“While Atlantic sea surface temperatures typically continue to warm until late September/early October, vertical wind shear starts to increase relatively quickly in late September, knocking down storm activity,” Mr Klotzbach added.

A composite image from NOAA shows Hurricane Lee churning towards the Caribbean after intensifying into a major storm on 8 September. (via REUTERS)
A composite image from NOAA shows Hurricane Lee churning towards the Caribbean after intensifying into a major storm on 8 September. (via REUTERS)

Latest Lee update: Storm to pass ‘well north’ of Leeward Islands, Virgin Island and Puerto Rico

Sunday 10 September 2023 16:32 , Alex Woodward

Hurricane Lee, now a Category 2 storm, is expected to spin outwards as it approaches the eastern seaboard, and the storm is moving “well north” of the northern Leeward Island, Virgin Islands and Puerto Rico in the coming days, according to an 11am ET update from the National Hurricane Center.

Still, it remains too early to tell what impacts, if any, will be felt along the US East Coast and Canada, “especially as the hurricane is expected to slow down considerably” as it moves over the southwestern Atlantic, according to the advisory.

Data from a NOAA Hurricane Hunter aircraft indicate that maximum sustained winds have increased to nearly 110 mph with higher gusts, and “some strengthening is forecast during the next couple of days.”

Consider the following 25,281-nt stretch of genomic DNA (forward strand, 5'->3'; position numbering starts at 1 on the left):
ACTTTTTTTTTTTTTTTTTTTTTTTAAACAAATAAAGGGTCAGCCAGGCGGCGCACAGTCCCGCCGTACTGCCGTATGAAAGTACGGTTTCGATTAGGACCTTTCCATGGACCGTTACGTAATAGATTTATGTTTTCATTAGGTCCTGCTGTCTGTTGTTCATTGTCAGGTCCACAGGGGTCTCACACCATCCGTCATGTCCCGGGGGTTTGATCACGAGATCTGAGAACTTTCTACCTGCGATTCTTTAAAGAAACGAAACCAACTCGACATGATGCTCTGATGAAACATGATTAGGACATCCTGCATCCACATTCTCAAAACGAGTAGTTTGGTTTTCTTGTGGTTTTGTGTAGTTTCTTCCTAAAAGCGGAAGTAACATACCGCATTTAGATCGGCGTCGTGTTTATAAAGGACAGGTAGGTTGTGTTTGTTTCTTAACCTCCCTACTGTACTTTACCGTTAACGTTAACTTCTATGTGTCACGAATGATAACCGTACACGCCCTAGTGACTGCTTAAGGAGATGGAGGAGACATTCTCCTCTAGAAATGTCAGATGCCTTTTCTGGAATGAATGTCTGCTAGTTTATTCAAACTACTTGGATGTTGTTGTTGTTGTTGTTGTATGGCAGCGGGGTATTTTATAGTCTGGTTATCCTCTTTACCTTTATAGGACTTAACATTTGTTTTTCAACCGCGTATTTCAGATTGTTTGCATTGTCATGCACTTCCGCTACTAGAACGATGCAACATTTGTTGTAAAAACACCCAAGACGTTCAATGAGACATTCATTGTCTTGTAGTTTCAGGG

Dangerous waves are expected along the East Coast throughout the weekend, with potentially life-threatening rip currents and dangerous surf hitting northern Leeward Island, Virgin Islands and Puerto Rico as well as Hispaniola, the Turks and Caicos Islands, the Bahamas, and Bermuda.

Latest Lee update: Storm is ‘slowing down’ and likely regaining strength as it steers north

Sunday 10 September 2023 14:30 , Alex Woodward

After it was downgraded from a Category 3 storm, Hurricane Lee is predicted to regain strength as it travels along warm Atlantic waters in the coming days.

Lee is “slowing down” as it moves well north of Puerto Rico, the Virgin Islands and the northern Leeward Islands, though it still remains too early to determine its course and whether the northeastern US coast and Canada could see any impacts, according to an advisory from the National Hurricane Center on 10 September.

But life-threatening surf and rip conditions are expected along the East Coast, while dangerous swells generated by the storm are spreading to the Virgin Islands, Puerto Rico, Hispaniola, the Turks and Caicos Islands, the Bahamas, and Bermuda.

Will Lee and Margot collide in the Atlantic?

Sunday 10 September 2023 11:00 , Alex Woodward

Newly formed Tropical Storm Margot is expected to grow into a hurricane next week, raising the possibility that it could mingle or alter Hurricane Lee’s path, though it is still far too soon to project whether the two major storms could get close to one another any time soon in the Atlantic Ocean.

Such a phenomenon, when two storms rotate around each other and spin in the same direction, is called the Fujiwhara effect. The National Weather Service describes it as “an intense dance around their common center.”

That could then push them both around the Atlantic and alter their paths.

The phenomenon occured with hurricanes Hilary and Irwin in the East Pacific in 2017.

‘Rapid intensification’ of storms likely to accelerate with warming waters

Sunday 10 September 2023 09:00 , Alex Woodward